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Ardern said the government will move to a new individual risk-based model for quarantine-free travel from the first quarter of 2022 that will establish low-, medium- and high-risk pathways into the country. — Reuters pic
Ardern said the government will move to a new individual risk-based model for quarantine-free travel from the first quarter of 2022 that will establish low-, medium- and high-risk pathways into the country. — Reuters pic

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WELLINGTON, Aug 12 ― New Zealand plans to allow quarantine-free entry to vaccinated travellers from low-risk countries from early next year as part of a phased reopening of its borders that were shut last year due to the pandemic, Prime Minister Jacinda Ardern said today.

Ardern said the government will move to a new individual risk-based model for quarantine-free travel from the first quarter of 2022 that will establish low-, medium- and high-risk pathways into the country.

Vaccinated travellers from low-risk countries can travel quarantine-free, while those from medium- and high-risk countries will have to go through a combination of quarantine measures ranging from self-isolation to spending 14 days in quarantine.

“We’re simply not in a position to a fully reopen just yet. When we move we will be careful and deliberate, because we want to move with confidence and with as much certainty as possible,” Ardern said in a speech at a forum about reconnecting New Zealanders to the world.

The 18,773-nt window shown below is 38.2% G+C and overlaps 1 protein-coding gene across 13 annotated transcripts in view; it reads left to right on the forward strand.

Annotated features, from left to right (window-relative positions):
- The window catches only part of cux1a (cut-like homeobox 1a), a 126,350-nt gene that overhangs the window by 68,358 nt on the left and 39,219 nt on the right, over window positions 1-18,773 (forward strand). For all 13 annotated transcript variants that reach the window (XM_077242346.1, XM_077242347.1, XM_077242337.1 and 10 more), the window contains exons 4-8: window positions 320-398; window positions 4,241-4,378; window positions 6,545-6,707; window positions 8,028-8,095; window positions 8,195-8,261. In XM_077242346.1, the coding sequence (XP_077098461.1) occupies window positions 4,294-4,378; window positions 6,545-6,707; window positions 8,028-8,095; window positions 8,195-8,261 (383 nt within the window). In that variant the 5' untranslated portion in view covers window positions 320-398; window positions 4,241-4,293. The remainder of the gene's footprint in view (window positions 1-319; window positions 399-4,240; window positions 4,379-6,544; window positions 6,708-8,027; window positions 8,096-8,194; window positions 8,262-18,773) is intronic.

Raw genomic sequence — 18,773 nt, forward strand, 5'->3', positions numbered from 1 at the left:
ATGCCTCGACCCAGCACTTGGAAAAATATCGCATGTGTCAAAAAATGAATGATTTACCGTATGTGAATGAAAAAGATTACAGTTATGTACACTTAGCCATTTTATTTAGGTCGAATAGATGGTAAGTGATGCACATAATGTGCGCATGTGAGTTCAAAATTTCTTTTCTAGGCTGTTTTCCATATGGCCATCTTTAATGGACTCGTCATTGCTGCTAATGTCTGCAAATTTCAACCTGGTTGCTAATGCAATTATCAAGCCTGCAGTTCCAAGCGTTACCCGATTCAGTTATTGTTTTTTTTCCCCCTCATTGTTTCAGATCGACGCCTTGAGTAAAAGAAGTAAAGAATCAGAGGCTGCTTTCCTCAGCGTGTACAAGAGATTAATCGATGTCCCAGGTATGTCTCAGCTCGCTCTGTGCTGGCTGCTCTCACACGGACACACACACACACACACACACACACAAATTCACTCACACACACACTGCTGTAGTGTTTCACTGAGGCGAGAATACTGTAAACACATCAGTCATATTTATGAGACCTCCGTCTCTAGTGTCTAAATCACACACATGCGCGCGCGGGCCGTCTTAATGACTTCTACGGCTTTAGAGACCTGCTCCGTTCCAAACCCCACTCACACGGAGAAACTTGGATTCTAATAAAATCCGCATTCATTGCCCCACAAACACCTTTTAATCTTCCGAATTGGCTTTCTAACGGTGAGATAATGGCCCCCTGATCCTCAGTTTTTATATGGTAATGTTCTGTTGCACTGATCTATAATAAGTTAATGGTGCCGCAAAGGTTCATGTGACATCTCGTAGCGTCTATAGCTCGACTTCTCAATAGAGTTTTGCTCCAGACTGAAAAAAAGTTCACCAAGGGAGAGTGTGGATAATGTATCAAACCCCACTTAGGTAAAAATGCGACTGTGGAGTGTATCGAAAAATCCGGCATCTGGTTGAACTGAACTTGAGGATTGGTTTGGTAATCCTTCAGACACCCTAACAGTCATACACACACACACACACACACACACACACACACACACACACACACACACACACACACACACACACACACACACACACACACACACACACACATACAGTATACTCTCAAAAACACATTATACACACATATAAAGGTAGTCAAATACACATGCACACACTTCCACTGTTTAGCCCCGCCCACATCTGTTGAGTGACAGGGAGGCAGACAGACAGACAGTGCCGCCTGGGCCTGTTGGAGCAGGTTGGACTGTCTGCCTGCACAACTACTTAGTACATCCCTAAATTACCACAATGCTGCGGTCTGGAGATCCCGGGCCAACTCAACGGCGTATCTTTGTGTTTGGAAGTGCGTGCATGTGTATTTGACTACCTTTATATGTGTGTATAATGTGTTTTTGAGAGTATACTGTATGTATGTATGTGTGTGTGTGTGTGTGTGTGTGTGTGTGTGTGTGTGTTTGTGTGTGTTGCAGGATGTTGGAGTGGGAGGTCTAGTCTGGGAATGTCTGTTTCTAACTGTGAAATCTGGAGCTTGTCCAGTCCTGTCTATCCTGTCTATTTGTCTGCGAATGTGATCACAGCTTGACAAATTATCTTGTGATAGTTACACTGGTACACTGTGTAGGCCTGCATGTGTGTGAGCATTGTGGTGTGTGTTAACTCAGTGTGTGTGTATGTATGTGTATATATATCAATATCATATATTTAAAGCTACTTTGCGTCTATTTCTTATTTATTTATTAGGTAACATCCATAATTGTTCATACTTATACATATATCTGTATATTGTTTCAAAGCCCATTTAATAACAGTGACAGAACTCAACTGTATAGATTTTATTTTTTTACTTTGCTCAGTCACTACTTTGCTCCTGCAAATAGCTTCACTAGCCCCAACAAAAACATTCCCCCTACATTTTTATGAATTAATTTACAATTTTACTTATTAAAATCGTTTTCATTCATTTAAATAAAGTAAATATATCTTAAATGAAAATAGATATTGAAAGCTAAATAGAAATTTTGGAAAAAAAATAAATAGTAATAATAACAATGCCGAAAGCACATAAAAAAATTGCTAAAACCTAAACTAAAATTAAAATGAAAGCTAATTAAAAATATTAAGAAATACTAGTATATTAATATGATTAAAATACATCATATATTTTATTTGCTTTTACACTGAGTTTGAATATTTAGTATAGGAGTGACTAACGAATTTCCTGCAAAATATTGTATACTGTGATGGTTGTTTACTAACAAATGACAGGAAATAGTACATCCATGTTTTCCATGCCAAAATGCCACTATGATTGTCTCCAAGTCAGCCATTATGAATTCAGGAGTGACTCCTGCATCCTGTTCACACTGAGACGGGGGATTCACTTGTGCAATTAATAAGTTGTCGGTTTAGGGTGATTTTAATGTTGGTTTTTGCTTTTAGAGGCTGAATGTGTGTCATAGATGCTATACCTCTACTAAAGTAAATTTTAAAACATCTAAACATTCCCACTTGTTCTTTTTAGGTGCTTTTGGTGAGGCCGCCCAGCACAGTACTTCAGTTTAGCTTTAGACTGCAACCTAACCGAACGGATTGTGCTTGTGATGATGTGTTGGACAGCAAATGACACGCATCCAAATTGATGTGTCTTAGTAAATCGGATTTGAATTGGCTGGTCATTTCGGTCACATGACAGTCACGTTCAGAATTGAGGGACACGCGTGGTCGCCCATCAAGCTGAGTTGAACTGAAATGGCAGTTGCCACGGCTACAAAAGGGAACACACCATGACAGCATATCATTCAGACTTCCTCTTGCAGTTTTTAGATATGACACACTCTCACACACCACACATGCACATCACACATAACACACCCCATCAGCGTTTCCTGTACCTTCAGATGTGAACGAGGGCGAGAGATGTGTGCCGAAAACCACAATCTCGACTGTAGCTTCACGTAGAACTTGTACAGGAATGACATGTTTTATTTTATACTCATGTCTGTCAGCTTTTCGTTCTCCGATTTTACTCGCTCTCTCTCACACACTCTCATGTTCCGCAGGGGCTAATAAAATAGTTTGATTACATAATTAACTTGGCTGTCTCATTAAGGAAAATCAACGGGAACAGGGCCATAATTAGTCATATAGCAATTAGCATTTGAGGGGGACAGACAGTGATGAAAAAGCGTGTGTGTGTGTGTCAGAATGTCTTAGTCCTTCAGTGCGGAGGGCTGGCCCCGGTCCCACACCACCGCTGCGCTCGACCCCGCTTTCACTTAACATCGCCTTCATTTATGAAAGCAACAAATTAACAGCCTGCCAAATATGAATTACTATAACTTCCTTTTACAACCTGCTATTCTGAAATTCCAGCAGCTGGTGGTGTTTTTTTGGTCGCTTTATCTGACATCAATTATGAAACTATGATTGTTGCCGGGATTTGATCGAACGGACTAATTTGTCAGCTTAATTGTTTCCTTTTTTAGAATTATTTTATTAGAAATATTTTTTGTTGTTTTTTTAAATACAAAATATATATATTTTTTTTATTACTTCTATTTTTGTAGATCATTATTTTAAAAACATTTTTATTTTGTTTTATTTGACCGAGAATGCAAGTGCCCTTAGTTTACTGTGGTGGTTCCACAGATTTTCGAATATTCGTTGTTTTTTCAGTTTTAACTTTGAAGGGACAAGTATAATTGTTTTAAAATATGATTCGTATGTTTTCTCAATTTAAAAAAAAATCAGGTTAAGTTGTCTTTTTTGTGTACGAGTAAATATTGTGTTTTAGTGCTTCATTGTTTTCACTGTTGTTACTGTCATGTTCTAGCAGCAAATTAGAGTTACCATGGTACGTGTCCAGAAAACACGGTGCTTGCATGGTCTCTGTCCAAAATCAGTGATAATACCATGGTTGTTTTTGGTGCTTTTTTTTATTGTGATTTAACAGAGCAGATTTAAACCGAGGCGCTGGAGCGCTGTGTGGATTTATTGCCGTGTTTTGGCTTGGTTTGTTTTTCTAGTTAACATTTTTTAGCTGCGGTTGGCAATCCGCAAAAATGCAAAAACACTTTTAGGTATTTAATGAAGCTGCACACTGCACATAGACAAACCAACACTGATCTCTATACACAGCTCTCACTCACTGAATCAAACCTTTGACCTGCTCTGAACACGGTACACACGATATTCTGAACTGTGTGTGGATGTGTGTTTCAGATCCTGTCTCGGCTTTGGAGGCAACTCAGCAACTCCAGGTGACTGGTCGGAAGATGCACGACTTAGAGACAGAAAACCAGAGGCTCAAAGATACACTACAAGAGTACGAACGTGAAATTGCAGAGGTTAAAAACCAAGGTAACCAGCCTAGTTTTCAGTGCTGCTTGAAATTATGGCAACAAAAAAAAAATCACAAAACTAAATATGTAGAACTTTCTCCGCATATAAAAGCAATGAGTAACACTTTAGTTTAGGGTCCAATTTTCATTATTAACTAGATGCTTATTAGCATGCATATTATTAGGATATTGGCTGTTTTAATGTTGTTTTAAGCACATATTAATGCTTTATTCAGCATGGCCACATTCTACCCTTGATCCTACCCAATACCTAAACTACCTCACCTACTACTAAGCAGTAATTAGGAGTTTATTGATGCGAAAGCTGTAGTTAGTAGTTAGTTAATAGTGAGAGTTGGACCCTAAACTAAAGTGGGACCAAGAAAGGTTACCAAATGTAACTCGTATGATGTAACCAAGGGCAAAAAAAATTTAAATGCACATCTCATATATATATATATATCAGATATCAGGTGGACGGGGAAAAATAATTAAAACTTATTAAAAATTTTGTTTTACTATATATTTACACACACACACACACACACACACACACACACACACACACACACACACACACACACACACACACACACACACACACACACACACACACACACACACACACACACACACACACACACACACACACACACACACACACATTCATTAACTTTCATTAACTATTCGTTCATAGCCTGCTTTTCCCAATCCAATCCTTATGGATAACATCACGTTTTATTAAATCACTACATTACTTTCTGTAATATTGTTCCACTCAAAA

Ardern has won global plaudits for containing local transmission of Covid-19 through a strict elimination strategy. The country has recorded just 2,500 cases and 26 deaths.

Ardern said a self-isolation pilot project will be started this year, and new testing and vaccine checking systems will be set up at the borders. The country will also speed up its vaccination rollout with all eligible ages able to book in their vaccine by September 1, Ardern said. It will also move to a six-week gap between doses to ensure more New Zealanders are at least partially vaccinated.

Ardern said the government will maintain its elimination strategy.

“If we give up our elimination approach too soon there is no going back, and we could see significant breakouts here like some countries overseas are experiencing who have opened up early in their vaccination rollout,” Ardern said. ― Reuters

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